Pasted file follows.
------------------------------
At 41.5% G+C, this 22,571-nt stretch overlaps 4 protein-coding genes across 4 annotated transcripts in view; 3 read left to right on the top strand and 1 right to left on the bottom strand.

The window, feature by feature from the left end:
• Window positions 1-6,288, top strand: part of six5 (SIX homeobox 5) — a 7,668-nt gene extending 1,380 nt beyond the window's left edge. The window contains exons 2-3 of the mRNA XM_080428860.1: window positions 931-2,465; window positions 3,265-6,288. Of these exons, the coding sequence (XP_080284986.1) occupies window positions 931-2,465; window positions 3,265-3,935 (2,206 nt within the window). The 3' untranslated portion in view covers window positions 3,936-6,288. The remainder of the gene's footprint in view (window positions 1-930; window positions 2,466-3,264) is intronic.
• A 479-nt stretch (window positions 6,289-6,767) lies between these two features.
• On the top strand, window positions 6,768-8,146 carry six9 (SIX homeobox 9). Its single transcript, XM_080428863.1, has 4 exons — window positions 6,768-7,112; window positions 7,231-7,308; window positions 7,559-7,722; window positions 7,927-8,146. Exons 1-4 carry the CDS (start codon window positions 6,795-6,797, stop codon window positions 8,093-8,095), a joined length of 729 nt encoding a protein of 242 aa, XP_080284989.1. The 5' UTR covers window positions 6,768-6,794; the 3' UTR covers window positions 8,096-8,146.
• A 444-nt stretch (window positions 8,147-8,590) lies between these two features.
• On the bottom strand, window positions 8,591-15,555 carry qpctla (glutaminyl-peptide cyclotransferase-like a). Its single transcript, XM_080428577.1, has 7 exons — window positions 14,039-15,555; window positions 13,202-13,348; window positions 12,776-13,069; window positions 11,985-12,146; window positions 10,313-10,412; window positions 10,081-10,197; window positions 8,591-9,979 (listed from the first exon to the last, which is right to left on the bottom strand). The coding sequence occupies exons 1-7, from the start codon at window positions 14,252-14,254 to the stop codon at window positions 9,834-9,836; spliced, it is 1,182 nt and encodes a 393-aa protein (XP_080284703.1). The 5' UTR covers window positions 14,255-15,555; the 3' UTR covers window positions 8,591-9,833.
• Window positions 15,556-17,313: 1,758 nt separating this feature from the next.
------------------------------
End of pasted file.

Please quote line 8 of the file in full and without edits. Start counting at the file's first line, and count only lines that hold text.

• Window positions 15,556-17,313: 1,758 nt separating this feature from the next.